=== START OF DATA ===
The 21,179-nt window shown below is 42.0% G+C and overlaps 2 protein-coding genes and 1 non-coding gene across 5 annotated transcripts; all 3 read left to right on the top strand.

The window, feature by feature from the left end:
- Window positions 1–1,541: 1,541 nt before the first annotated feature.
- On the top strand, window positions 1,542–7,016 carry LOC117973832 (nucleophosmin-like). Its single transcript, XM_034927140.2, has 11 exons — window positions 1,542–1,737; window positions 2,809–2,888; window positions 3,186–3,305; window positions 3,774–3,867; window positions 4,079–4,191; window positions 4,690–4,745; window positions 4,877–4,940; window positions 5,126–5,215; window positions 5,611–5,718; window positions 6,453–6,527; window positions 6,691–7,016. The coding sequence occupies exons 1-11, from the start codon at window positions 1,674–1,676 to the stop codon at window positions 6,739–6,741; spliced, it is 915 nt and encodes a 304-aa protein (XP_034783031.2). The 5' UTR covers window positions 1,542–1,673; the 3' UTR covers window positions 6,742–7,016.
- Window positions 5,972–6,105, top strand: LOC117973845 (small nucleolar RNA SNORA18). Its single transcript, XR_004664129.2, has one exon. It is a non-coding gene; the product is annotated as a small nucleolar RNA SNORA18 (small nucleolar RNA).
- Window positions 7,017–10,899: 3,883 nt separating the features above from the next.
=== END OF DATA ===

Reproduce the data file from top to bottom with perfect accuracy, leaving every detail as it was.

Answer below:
The 21,179-nt window shown below is 42.0% G+C and overlaps 2 protein-coding genes and 1 non-coding gene across 5 annotated transcripts; all 3 read left to right on the top strand.

The window, feature by feature from the left end:
- Window positions 1–1,541: 1,541 nt before the first annotated feature.
- On the top strand, window positions 1,542–7,016 carry LOC117973832 (nucleophosmin-like). Its single transcript, XM_034927140.2, has 11 exons — window positions 1,542–1,737; window positions 2,809–2,888; window positions 3,186–3,305; window positions 3,774–3,867; window positions 4,079–4,191; window positions 4,690–4,745; window positions 4,877–4,940; window positions 5,126–5,215; window positions 5,611–5,718; window positions 6,453–6,527; window positions 6,691–7,016. The coding sequence occupies exons 1-11, from the start codon at window positions 1,674–1,676 to the stop codon at window positions 6,739–6,741; spliced, it is 915 nt and encodes a 304-aa protein (XP_034783031.2). The 5' UTR covers window positions 1,542–1,673; the 3' UTR covers window positions 6,742–7,016.
- Window positions 5,972–6,105, top strand: LOC117973845 (small nucleolar RNA SNORA18). Its single transcript, XR_004664129.2, has one exon. It is a non-coding gene; the product is annotated as a small nucleolar RNA SNORA18 (small nucleolar RNA).
- Window positions 7,017–10,899: 3,883 nt separating the features above from the next.